Research suggests that at least 73% of employees believe the opportunity for professional development is necessary for them to be satisfied in their job. In fact, lack of development is one of the most frequently cited reasons people leave a position. And this doesn't apply exclusively to millennials. It's equally important to Generation X and baby boomers as well.
Despite its critical importance to the employee experience, professional and career development are generally the lowest scores on employee opinion and climate surveys. For decades, organizations have struggled to ensure their efforts (and they really are making an effort) resonate positively with the workforce. And the reason these efforts fail to satisfy the needs of employees in many cases is because the plans at the center of development are frequently not worth the paper they're written on.
Let's face it. Plans do little to develop people. There is no doubt that they're important for the organization to be able to project manpower needs, plan for succession, develop the leadership pipeline, budget, and more. But for employees, the plan itself often represents a rushed, perfunctory, bureaucratic process that doesn't engage or provide the inspiration and direction required to help them grow.
The 4 biggest failures of development planning
Years of field research have helped me identify the four most common failings of individual development planning in organizations.
Plans are completed to satisfy an organizational requirement - not the employee's soul.
Too frequently, leaders treat development planning as a process or procedure to be checked off as completed. But development planning is probably the least transactional dimension of a leader's job. Authentic, meaningful development is relational and must tap the employee's needs, interests, preferences, and aspirations.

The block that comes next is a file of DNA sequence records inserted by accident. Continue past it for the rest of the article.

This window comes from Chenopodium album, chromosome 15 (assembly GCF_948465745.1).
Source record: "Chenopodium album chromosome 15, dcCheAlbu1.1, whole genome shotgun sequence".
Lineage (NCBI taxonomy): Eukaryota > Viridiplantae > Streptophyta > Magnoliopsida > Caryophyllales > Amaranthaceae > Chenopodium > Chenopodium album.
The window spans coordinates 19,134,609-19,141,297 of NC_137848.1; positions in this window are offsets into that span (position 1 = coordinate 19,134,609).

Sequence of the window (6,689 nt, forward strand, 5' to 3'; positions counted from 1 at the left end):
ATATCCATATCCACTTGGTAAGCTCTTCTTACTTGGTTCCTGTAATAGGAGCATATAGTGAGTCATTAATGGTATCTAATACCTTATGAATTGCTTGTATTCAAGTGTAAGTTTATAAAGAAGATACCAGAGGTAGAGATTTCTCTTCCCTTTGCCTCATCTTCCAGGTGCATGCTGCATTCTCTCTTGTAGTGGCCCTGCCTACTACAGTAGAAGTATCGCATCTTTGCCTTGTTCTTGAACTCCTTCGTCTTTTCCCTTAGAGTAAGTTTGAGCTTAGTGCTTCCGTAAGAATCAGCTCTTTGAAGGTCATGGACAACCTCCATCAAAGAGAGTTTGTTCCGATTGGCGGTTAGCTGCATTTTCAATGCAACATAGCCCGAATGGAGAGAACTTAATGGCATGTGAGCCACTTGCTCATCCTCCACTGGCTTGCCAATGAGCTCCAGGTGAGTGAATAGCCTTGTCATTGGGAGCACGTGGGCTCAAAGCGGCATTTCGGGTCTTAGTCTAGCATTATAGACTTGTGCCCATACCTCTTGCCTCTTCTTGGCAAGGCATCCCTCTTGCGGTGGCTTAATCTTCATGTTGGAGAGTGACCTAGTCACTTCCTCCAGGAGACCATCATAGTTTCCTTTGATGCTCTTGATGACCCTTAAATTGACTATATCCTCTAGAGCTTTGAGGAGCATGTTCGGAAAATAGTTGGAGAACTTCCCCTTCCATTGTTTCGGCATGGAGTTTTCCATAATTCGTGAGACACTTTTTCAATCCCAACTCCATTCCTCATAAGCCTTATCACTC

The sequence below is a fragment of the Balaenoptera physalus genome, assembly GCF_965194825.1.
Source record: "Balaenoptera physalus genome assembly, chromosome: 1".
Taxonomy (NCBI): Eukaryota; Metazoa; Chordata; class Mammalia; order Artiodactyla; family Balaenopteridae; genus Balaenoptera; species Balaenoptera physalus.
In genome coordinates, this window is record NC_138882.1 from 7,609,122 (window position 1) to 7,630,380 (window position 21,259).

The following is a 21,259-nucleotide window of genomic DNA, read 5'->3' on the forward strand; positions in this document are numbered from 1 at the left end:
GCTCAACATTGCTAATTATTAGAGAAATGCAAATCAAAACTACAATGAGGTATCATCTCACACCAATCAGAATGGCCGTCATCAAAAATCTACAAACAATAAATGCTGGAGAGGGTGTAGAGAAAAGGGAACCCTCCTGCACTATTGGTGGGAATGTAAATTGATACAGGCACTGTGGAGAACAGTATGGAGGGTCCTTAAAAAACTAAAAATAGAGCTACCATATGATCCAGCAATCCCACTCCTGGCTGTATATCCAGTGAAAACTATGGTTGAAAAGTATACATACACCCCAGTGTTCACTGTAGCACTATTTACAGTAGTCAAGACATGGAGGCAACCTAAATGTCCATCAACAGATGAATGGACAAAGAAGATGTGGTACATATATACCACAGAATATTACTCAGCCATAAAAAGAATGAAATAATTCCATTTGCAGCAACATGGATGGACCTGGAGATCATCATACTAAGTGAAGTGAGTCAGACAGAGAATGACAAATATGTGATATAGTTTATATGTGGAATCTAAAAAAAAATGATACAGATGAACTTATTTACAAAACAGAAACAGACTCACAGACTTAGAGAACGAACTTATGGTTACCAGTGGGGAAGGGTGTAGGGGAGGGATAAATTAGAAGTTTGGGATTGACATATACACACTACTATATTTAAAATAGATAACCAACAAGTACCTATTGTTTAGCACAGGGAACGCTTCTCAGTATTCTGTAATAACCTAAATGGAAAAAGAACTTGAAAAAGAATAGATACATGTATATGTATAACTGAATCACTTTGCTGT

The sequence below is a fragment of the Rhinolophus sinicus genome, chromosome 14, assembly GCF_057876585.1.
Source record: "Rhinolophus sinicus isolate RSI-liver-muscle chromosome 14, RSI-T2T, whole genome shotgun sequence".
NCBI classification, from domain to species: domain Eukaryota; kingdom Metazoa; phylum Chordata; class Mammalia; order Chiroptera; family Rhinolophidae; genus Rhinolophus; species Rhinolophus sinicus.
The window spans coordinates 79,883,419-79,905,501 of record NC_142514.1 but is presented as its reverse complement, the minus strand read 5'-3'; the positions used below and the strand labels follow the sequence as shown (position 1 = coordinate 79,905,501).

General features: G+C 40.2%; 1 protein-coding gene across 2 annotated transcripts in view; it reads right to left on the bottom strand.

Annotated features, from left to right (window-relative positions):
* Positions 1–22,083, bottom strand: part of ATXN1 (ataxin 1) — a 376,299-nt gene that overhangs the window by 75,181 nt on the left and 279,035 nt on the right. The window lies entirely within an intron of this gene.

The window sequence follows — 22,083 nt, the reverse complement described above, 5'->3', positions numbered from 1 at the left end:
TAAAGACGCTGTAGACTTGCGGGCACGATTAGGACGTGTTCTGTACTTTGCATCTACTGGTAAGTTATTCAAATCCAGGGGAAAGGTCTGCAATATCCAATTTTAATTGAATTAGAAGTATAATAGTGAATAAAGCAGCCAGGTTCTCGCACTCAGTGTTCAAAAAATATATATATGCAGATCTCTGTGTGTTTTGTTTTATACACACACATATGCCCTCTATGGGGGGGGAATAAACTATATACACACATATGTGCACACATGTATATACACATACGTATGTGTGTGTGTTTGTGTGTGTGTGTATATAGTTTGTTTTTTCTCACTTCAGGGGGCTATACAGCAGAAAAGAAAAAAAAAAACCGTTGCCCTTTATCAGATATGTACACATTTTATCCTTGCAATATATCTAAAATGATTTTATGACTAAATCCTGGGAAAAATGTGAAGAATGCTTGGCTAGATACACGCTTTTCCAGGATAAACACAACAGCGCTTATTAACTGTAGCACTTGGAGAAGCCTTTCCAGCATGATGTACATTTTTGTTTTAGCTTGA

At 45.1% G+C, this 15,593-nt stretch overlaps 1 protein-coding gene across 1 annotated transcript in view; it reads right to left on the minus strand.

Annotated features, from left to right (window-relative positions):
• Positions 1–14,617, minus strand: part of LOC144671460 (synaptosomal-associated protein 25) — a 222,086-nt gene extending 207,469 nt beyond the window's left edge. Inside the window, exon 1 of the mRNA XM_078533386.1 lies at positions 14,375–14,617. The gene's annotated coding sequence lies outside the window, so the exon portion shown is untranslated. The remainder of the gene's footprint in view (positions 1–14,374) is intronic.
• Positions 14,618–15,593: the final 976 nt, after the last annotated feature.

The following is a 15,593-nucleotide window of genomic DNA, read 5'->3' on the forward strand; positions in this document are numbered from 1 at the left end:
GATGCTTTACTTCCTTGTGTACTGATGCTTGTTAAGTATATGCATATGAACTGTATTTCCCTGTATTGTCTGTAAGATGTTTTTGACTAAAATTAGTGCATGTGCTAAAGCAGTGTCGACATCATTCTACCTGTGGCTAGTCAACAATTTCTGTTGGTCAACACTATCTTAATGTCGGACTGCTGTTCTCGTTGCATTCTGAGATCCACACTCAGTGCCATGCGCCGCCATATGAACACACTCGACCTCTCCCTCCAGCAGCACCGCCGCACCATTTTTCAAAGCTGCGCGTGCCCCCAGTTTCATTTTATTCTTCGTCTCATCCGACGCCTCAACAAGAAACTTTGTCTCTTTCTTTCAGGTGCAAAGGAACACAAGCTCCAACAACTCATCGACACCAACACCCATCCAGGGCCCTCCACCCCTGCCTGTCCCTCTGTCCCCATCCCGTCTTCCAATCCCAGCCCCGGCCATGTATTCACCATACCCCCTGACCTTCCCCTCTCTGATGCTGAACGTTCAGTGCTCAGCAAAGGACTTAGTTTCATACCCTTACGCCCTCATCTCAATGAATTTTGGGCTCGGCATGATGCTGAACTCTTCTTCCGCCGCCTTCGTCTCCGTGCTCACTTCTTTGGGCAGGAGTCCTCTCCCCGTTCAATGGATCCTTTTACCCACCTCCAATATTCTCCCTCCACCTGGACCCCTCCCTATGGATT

Plans are heavy on ‘busy-ness' but light on the ‘business'.
Essentially, there's a lot of activity but not enough connectivity to what matters. Too frequently development plans are filled with tactics and actions that don't connect to broader objectives. This has employees putting out considerable energy and pursuing many different directions that may or may not support their own aspirations or the needs of the business. At the end of the year, this leaves people exhausted but no closer to achieving their goals.
Plans often look less like a customized game plan for the individual and more like a course catalogue.
Training is certainly an important part of the development puzzle; but it's not the only piece. Unfortunately, busy leaders who are charged with submitting plans for many employees within a narrow time window resort to limited thinking. It's easy to list a bunch of classes and hit the ‘submit' button. Instead, they need to be thinking more creatively and expansively, looking for opportunities for exposure and targeted experiences that support the employee's unique needs and interests.
Plans are treated as static documents that are filed away after completion.
Rather than becoming dust collectors, these documents need to be living, breathing tools that prompt ongoing reflection, conversation and revision. Plans are a first pass based upon what the employee and leader know today and they're subject to ongoing change based upon the shifting landscape of the business and the person.
Leaders who challenge themselves to overcome these common pitfalls will find have employees - and businesses - that thrive. And they'll quickly distinguish themselves as preferred employers that attract, grow and retain top talent.